Secrets to Staying Safe and Sane on the Night Shift

by Ctd 2005, via Flickr Creative Commons

Shawn Kennedy, MA, RN, interim editor-in-chief

I recently sent my sister Jean, who works as a night nurse, an article called “Six Ways to Make Working the Night Shift Less Hazardous to Your Health.” The article noted recent research suggesting that shift work could increase your risk of everything from depression to obesity to cardiovascular disease. It also made a few simple suggestions: be consistent, nap before you work, don’t use caffeine (!!!), don’t take melatonin, change your lights, and eat a healthful diet. Here’s what my sister had to say about the article:

Yes, I do agree with the article. I am a night nurse and I always feel like I can’t get enough sleep. The days  I am off I tend to sleep too much. I have also suffered from depression and am on Cymbalta. The best way I found to cope is to try to maintain a “night” routine even when I am off. I go to bed at 2 am or 3 am and sleep until 11 am.  I also do not eat a lot on nights. At  work, I try to eat by 9 pm, and then if I am hungry I will have cereal or fruit. The nights I am off, we eat dinner at 7 pm. My house is quiet during the day as my children are older. If it is the weekend I sometimes wear ear plugs. I keep my bedroom dark. I sometimes take an Ambien to sleep if I work back to back. I do believe it takes a serious toll on my health and sometimes I think about going to days, but I feel the stress would be about 10 times worse.  I’d rather work in a more quiet and peaceful environment. I am 54, so hopefully I can retire in six years.

Thanks, Jean, for letting me quote you in this post. It makes me wonder: Do other night nurses feel this way? What does motivate someone to work full-time when the rest of the world is sleeping? Does it take a unique personality? Do you have a secret that might help others?

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2016-11-21T13:20:41+00:00 December 9th, 2009|nursing perspective|3 Comments
Senior editor/social media strategy, American Journal of Nursing, and editor of AJN Off the Charts.


  1. Mary Jo Wright December 18, 2009 at 2:08 am

    I am 54 y/o, a nurse for 33 years and have worked 12hr night shifts for 30 of them. I also tend to stay in a night mode even on my days off.
    I eat dinner for my first meal then lunch around 2300 a snack about 0200. I don’t eat just before I go to bed.
    I like working night shift there is more autonomy on nights in a very small rural hospital. When I have to be up during the day shift my brain doesn’t kick in till about 1200. I can’t see myself going to days unless I am the hospital nurse educator (my dream job). I love to teach. Currently I teach ACLS, BLS, NRP, PALS, STABLE and other inservices as they come up.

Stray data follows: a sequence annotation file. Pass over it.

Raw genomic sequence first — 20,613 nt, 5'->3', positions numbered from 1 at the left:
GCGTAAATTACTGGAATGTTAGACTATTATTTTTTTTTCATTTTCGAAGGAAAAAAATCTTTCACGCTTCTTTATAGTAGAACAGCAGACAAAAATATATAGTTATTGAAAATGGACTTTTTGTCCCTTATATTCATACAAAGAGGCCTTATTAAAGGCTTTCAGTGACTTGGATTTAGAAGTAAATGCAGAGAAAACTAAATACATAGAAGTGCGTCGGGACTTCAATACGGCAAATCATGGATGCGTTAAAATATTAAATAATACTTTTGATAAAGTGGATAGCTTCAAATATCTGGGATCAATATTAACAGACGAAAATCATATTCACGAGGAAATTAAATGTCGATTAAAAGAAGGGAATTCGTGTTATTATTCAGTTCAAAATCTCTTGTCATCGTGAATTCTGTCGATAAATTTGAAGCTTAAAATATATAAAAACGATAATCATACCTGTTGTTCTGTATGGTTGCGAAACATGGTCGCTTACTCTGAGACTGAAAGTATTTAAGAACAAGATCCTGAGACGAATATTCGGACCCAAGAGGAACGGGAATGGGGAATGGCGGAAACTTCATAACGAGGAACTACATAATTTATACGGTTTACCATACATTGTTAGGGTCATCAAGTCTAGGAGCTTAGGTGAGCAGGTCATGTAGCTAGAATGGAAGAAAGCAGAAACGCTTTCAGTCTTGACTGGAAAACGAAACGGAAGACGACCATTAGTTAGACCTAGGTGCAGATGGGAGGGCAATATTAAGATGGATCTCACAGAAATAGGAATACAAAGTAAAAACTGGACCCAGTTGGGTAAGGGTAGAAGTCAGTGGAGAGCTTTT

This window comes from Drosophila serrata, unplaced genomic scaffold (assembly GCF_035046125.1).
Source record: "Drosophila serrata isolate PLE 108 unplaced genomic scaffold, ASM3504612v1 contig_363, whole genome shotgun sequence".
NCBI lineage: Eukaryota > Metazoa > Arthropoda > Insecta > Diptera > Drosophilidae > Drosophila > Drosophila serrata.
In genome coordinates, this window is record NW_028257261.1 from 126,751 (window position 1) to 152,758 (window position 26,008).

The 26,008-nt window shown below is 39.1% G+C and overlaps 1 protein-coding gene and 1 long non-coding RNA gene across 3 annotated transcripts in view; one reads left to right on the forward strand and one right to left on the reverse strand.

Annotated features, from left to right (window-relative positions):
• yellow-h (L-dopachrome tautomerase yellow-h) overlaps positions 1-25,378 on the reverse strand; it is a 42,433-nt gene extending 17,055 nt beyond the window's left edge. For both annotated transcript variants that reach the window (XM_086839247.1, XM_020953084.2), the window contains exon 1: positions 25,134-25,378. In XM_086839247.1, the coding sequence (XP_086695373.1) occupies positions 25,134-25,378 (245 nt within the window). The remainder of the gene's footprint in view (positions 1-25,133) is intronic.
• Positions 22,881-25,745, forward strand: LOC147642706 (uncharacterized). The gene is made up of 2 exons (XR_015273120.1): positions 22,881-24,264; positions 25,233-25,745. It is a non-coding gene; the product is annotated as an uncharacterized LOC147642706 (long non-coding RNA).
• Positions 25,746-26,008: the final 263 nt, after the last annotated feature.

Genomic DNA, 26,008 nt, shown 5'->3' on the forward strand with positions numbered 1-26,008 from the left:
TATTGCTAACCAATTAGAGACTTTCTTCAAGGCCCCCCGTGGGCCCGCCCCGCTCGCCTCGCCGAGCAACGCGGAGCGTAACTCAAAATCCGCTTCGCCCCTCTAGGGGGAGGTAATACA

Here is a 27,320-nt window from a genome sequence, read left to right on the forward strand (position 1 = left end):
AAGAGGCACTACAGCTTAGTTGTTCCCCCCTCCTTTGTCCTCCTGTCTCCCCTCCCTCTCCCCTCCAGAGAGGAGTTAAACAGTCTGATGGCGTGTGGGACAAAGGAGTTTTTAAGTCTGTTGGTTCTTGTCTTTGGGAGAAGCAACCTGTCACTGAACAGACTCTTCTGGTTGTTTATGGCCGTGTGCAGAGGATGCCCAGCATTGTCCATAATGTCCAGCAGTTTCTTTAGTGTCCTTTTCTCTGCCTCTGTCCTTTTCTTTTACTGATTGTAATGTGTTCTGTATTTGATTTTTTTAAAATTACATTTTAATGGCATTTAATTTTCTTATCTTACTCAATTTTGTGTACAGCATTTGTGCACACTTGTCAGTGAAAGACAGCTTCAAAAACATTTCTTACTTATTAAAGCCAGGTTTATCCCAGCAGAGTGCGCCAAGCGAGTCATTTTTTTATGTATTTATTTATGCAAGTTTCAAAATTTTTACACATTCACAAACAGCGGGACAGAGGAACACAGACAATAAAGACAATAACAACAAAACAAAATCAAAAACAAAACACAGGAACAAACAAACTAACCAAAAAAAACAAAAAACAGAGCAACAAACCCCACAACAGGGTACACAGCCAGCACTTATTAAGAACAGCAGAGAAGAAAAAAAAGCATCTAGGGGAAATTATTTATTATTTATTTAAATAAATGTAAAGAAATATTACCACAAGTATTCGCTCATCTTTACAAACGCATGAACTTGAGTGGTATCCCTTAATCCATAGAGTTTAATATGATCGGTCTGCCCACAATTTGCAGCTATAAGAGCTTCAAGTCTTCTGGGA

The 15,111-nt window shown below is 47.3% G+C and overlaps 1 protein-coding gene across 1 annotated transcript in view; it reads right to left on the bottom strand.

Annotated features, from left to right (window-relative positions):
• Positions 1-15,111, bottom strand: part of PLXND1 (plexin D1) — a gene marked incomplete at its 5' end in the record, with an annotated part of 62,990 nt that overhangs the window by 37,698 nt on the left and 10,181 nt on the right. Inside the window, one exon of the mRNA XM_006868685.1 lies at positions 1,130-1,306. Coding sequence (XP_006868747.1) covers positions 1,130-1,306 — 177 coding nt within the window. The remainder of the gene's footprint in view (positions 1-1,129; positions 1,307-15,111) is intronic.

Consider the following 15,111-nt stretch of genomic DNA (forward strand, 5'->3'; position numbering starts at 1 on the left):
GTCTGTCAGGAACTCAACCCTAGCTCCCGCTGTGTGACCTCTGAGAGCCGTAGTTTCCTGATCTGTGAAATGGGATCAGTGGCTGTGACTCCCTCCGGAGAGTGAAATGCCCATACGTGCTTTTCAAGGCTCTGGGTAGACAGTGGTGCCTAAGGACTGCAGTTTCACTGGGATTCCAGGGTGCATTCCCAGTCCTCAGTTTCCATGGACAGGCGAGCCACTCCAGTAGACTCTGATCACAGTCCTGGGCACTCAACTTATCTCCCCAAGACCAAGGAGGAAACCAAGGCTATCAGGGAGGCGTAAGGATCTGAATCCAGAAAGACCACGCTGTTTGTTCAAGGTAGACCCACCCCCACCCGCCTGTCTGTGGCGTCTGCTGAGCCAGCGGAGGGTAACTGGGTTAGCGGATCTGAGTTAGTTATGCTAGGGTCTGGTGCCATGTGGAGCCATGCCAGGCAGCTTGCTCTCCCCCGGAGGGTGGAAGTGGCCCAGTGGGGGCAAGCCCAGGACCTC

My biggest issue is taking routine meds for hypertension etc. and taking anything BID is hard to figure what time to do what when you have to switch from days to nights.
    I did have had a period of depression, have obesity, hypertension and DM2 in my life.

  2. Janet Elliston December 16, 2009 at 5:17 pm

    I’ve been in nursing for over 30 years, on nights for 17 of those. I have now been on days for nearly 2 and am comtemplating returning to nights. I feel physicallly better, and mentally sharper on days, yet went from 12 hr. shifts to 8. The increase in communte time, workload, and time from away home is taking it’s toll quickly. I have been pusing for 10 hr. shifts (I’m a case manager) for efficiency and employee satsifaction. Bottom line, no one is listening. I feel few options than to return to nights…As an experience night worker, I shifted back into a day routine on my days off (completly opposite a previous post. And I would eat my dinner at work if on the night shift, awake for breakfast and have lunch before beggining my shift.As I have come to accept, their is no one or right way to adjust to being a night worker, take suggestions from those that have done it for years and develop your own routine.(My health was better on nights, I am 55, have gained 10 lbs and have high BP on days!, I honestly think it’s the addition of number of days worked).

  3. Jessica Brodbeck December 16, 2009 at 12:34 pm

    Having worked in nursing over 26 years, I recognize that I can no longer work nights. (Did it for about 1/2 of my career.) I teach now full time and have to be up for clinical at 4:30, so 9pm is late for me! I worry about nurses looking for work, or my new grads who have no choice, and often must take night shifts, or worse, rotating. I work in Boston, and all of us rotate. (Fortunately- I do day/eves which is bad enough!) I have to think that straight nights is better then our day/night rotations- often working both shifts in the same week. Re: our permanent night nurses- yes! I think it does take a different personality. I remember feeling like I was always “out of synch” with the rest of the world when I was heading in to work while everyone else was taking off for a night home.

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